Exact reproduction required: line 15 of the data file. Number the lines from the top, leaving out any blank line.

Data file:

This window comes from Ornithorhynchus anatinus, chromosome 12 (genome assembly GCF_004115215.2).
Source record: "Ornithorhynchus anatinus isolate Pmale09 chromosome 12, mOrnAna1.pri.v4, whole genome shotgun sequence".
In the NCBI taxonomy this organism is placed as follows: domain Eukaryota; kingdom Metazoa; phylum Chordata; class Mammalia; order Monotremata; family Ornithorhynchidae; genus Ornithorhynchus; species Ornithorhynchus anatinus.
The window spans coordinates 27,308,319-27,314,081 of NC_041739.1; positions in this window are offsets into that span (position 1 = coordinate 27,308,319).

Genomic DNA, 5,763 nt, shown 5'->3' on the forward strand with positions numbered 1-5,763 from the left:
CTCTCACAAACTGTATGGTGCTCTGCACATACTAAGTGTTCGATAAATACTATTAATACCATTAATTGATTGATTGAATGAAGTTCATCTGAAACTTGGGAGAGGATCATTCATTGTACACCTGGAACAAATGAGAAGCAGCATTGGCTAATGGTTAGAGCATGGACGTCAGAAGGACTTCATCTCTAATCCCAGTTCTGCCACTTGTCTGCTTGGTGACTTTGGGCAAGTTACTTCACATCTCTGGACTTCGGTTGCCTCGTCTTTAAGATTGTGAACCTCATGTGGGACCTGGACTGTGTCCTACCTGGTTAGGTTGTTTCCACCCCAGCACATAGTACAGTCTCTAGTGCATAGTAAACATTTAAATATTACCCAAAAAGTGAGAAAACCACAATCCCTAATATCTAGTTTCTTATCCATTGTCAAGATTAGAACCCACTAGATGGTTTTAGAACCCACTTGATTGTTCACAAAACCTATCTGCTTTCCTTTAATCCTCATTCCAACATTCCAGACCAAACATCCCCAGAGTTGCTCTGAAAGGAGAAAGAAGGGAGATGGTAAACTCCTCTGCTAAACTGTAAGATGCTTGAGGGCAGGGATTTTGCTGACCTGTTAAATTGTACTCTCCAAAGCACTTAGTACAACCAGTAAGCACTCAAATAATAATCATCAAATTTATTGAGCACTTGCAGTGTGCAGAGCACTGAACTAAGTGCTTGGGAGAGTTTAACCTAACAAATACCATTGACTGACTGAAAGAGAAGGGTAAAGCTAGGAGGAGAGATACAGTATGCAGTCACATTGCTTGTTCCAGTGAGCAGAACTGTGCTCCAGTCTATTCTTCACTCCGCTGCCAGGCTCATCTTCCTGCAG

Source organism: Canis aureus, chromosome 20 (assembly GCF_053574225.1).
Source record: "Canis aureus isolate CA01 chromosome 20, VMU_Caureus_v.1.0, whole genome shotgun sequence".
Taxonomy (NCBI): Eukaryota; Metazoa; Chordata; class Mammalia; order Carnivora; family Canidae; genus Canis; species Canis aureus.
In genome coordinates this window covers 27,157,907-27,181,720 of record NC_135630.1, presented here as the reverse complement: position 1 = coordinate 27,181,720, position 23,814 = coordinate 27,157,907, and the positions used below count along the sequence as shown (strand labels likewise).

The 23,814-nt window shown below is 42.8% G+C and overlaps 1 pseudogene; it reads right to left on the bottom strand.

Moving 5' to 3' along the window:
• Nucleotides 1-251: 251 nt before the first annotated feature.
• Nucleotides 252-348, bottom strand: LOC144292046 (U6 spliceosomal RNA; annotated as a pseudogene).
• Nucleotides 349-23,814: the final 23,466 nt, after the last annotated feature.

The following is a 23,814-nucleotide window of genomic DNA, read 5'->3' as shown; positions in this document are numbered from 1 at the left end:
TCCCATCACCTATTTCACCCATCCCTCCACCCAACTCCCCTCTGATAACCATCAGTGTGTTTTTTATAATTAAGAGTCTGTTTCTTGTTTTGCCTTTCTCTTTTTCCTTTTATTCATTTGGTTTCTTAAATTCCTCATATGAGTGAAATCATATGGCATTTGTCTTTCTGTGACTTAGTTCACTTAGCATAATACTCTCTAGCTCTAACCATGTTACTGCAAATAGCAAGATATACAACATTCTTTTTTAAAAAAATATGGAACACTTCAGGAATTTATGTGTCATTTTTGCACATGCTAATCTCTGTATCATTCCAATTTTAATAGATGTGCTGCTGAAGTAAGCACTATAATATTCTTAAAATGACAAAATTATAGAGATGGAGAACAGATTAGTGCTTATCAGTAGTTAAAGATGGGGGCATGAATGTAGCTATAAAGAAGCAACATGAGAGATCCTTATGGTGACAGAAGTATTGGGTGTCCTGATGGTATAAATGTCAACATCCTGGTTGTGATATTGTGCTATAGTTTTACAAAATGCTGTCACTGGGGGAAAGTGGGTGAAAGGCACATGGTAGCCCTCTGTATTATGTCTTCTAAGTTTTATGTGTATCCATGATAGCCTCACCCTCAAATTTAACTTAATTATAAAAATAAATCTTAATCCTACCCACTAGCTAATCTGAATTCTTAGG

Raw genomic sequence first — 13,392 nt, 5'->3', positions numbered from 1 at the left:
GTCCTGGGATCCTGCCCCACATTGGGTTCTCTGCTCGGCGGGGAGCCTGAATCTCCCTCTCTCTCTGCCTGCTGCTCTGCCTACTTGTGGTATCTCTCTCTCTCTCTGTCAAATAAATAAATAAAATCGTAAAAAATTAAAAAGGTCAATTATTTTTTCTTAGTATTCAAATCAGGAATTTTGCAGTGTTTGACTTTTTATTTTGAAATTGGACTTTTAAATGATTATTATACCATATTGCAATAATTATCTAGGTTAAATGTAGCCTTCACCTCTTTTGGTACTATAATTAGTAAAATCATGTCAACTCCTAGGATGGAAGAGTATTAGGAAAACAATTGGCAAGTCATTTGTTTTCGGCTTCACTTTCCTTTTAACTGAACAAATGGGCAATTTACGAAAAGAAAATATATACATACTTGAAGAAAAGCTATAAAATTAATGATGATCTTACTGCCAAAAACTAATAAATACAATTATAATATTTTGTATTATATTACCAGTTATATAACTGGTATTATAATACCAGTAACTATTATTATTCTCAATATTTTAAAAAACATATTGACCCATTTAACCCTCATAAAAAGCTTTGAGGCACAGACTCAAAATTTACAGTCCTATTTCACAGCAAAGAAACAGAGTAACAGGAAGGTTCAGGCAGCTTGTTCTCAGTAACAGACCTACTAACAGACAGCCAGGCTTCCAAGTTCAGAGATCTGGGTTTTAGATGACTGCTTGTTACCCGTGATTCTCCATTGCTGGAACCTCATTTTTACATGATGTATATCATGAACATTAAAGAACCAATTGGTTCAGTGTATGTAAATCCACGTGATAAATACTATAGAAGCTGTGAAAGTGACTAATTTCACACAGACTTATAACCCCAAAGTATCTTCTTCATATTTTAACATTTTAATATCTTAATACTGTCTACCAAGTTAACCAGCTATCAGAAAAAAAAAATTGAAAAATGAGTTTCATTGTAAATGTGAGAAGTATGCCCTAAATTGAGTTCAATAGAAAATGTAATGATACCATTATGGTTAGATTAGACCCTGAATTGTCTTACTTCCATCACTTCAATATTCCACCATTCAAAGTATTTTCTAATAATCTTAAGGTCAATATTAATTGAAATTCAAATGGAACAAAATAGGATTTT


• Nucleotides 349-23,814: the final 23,466 nt, after the last annotated feature.